August 09, 1991

Article at Financial Post

‘Synroc’ ceramic offers safe storage of nuclear waste

Synroc locks nuclear waste inside its crystalline structure

By Wilson da Silva

SYDNEY, Australia: Scientists believe they have found the answer to one of the biggest problems of nuclear power - how to dispose of radioactive waste safely and permanently.

The waste produced by nuclear power stations remains lethal for thousands of years after it is buried and eventually, inevitably, leaks out.

Now a material invented at the Australian National University in Canberra and developed by the Australian Nuclear Science & Technology Organization may ensure that waste stays safely locked away in the ground for millions of years.

Called Synroc (for synthetic rock), it is an advanced ceramic. When fused with radioactive waste, it locks the waste inside its crystalline structure, its developers say. 

An 11-pound chunk of chemically inactive Synroc is all that is left after 22 gallons of highly dangerous radioactive liquid waste is processed.

About 97% of spent nuclear fuel can be recycled but mined uranium is so inexpensive at present that operators of the world’s 500 nuclear power reactors prefer to use it and then store the waste.

As uranium becomes scarcer and existing reserves are exhausted by the mid-21st century, uranium prices are likely to soar and nuclear plants worth billions of dollars will be forced to recycle waste or shut down.

‘‘Anyone who plans to get into this business has to take a long-term view,’’ ANSTO advanced materials director Adam Jostsons says. ‘‘Nuclear facilities take 10 years to build and by then you don’t know what the uranium supply situation will be like.


‘‘In the long term, it’s more sensible to reprocess spent fuel than to store it indefinitely.’’

France, Britain and Japan have spent billions of dollars becoming leaders in nuclear reprocessing.

The remaining 3% of spent fuel that cannot be reused will still give Synroc a niche, the partners believe.

Four big Australian companies last year formed a consortium to study its application and marketing.

The partners are mining firms CRA Ltd., Western Mining Corp. and Energy Resources of Australia Ltd., plus conglomerate Broken Hill Pty. Co. Ltd., ANSTO and the ANU.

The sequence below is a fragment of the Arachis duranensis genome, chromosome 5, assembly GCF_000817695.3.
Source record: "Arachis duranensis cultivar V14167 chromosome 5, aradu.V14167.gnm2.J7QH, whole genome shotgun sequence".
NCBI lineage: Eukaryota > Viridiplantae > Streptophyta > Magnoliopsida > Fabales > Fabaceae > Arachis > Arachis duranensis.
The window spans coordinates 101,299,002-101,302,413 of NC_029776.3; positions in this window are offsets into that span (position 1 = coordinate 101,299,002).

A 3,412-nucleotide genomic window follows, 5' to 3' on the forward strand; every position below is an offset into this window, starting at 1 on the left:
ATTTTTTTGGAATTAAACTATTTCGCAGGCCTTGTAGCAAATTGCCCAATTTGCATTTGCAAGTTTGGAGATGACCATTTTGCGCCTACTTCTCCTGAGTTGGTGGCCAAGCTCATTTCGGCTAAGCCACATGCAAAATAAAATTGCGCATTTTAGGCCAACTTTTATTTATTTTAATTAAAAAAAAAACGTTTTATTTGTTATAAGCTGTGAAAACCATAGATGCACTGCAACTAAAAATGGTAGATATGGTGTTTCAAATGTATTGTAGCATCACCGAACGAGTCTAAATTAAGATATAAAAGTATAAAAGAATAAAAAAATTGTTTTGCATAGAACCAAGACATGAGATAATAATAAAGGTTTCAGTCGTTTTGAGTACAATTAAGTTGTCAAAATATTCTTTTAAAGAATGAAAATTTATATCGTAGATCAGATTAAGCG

Consortium chairman George Littlewood, a vice-president of CRA, says: ‘‘It’s a very, very big industry. We’ve got to the point where we’re saying, ‘This is worth a much closer look.’ ‘‘

Synroc resists leaching, even at high temperatures deep below the surface. Waste could be buried 2.5 miles down, eight times deeper than current methods allow, at levels where rock is more stable and waste less likely to return to the surface.

After a year and hundreds of thousands of dollars spent, the consortium commited itself in March to a second phase of study.


It has begun talks with the Australian government and is also talking to potential clients and partners overseas.

Ideally, the group would like to build a recycling and Synroc plant, in Australia or overseas, and offer a permanent site for the world’s nuclear waste.

The potential market is huge. The companies say a plant handling 1,000 tons of spent fuel a year - about 10% of the world total - would generate revenue of more than US$775 million (C$890 million) annually.

It would cost US$4.65 billion to US$7.75 billion and employ 10,000 people in construction and 3,000 to operate it.

Sparsely populated Australia has many geologically stable sites suitable for such a facility but it would need widespread support.

‘‘You can’t afford to get caught up in endless public relations battles. You have to work openly and carry the public with you,’’ says Jostsons, chairman of the study’s first phase.

When the Labor Party won office in 1983, it banned development of new uranium mines and nuclear reprocessing in Australia.

Recent government and party reports have urged Australia, which has 30% of the world’s uranium reserves but only 10% of the world market, to allow more mines and to expand into reprocessing and nuclear waste management.